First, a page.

The Israel Security Agency (ISA), also known as the Shin Bet, announced on Monday the arrest of a Turkish national and an Arab-Israeli both of whom were suspected of engaging in activities for the Hamas terrorist organization. The arrests suggest a nefarious connection between the Turkish government and Hamas.
The Turkish suspect, Cemil Tekeli, a lecturer in law, was arrested on January 1 for aiding Hamas terrorists in Turkey. After questioning, Tekeli was deported to Turkey and has since, been expelled from Turkey.
“During the investigation, it became clear that Hamas is in direct contact with Turkish authorities,” the ISA said in a statement.
Tekeli was an alleged go-between who connected Turkish authorities with Jihad Ya’amur, a Hamas operative. Ya’amur was involved in the 1994 murder of IDF soldier Nachshon Wachsman and was released in 2011 along with over one thousand other convicted terrorists in exchange for IDF soldier Gilad Shalit who was in Hamas’ captivity since the summer of 2006.
The ISA also claimed that Tekeli helped Hamas officers settle in Turkey.
“Tekeli assisted them in obtaining visas that allowed them to stay in Turkey, in purchasing and renting commercial and residential properties, in purchasing luxury vehicles and in becoming established in business via the registration of companies in their names,” the statement read.
As part of the investigation into Tekeli, Israeli authorities on January 21 arrested the Arab-Israeli suspect, Dara’am Jabbarin. A resident of the Arab city of Umm al-Fahm’ in northern Israel, on Jabbarin is suspected of helping to transfer funds from Turkey to the West Bank and the Gaza Strip to be used for terrorism. Two other residents of Umm al-Faham were also arrested on suspicion of helping transfer money from Turkey to Hamas.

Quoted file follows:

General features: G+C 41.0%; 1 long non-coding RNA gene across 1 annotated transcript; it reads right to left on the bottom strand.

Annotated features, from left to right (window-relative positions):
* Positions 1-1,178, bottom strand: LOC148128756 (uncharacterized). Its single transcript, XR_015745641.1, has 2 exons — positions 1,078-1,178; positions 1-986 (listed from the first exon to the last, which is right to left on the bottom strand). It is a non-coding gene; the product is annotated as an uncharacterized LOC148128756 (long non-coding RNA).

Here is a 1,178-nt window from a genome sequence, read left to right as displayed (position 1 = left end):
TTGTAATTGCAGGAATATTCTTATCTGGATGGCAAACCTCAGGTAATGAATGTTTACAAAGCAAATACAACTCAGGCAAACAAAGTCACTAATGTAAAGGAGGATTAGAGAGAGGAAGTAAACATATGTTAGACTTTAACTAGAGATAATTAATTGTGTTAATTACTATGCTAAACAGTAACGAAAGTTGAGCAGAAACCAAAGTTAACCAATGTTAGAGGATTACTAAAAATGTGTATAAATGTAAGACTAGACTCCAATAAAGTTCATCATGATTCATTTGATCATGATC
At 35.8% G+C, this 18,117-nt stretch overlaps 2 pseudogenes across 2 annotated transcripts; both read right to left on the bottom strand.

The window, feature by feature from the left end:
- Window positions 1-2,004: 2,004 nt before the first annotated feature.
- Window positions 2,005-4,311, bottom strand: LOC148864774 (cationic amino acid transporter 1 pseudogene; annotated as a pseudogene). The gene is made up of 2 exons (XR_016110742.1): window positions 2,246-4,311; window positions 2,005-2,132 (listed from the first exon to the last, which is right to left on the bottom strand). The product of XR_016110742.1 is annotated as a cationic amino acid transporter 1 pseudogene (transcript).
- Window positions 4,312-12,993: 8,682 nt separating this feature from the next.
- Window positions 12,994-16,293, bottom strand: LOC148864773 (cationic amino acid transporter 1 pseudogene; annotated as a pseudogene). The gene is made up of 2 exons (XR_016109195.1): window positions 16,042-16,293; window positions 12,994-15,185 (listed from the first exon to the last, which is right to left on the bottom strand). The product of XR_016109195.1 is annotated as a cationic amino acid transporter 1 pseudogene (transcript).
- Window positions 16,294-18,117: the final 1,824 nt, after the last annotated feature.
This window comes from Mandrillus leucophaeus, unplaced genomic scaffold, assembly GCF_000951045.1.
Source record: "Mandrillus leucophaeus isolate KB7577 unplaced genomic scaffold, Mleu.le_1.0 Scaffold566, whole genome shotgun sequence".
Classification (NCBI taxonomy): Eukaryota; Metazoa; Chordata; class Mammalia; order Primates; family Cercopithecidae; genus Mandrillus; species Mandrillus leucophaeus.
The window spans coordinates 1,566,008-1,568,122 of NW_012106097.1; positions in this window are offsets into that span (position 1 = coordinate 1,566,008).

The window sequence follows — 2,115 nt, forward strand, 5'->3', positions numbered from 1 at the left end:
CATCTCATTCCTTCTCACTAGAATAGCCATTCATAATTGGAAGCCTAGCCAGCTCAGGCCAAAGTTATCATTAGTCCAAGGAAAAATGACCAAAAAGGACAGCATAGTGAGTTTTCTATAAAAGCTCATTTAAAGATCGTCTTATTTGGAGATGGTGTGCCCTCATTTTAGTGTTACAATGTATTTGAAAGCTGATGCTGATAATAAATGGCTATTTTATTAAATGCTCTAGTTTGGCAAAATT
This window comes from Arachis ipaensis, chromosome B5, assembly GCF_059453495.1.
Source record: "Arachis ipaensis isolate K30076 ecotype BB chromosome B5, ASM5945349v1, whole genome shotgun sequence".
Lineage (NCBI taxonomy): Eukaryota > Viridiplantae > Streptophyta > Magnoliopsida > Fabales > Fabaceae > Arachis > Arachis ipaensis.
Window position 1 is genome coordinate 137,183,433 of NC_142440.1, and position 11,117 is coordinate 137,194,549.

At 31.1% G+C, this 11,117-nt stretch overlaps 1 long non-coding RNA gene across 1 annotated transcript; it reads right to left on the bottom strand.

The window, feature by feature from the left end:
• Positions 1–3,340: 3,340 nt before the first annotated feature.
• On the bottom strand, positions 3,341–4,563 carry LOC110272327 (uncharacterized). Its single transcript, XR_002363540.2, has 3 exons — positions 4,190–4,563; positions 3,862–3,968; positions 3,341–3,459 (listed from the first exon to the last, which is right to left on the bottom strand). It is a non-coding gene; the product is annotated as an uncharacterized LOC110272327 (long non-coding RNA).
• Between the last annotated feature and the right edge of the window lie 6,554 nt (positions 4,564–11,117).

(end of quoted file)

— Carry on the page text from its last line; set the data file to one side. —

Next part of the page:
According to the ISA, Jabbarin transferred a total of $246,000 and hid the funds in various secret locations to be picked up by Hamas operatives in Judea and Samaria. When he was arrested, there was another $112,000 in his possession.
Both of the suspects were allegedly recruited in Turkey by Zaher Jabarin, a senior Hamas official responsible for the organization’s budgetary terror operations in Judea and Samaria. Jabarin resettled in Turkey after he was released from Israel in exchange for Gilad Shalit.
“Investigation findings have revealed wide-ranging Hamas activity in money laundering in Turkey on instruction from Zaher Jabarin, while concealing from the authorities the sources of the funds,” the ISA added.
The ISA also believes Turkish involvement in Hamas extends much more than what was revealed in the investigation and may even include the Turkish government. The statement accused Turkey of aiding Hamas’ military via SADAT, a military consultancy and training firm that has close ties to Turkish President Recep Tayyip Erdoğan. SADAT was established by Adnan Basha, a senior adviser in the Turkish government. The SADAT website claims its purpose is to is to establish a “Defensive Collaboration and Defensive Industrial Cooperation among Islamic Countries to help Islamic World.”
“One of [SADAT’s] employees even helped senior Hamas officials to visit a 2015 weapons show in Turkey, during which they expressed interest in UAVs (unmanned aerial vehicles, i.e. drones),” the ISA added.
The ISA also said the investigation showed that Hamas’s economic and military activity in Turkey continues.
“It takes place unhindered as Turkish officials turn a blind eye and—on occasion—encourage it, and with the assistance of Turkish nationals, some of whom are close to the government,” its statement elaborated.
“This activity relies on—inter alia—business platforms that serve Hamas in laundering funds that are transferred to Judea and Samaria and used in recruiting Israelis to its ranks.”
Turkey downgraded its diplomatic relations with Israel after nine Turkish nationals were killed during an IDF raid on the Turkish Mavi Marmara flotilla. Tensions escalated after IDF commandos were beaten with pipes and other weapons by the passengers onboard. A tenth Turkish citizen injured during the raid died several years later. Relations between Israel and Turkey were officially restored in June 2016.
Source: Israel in the News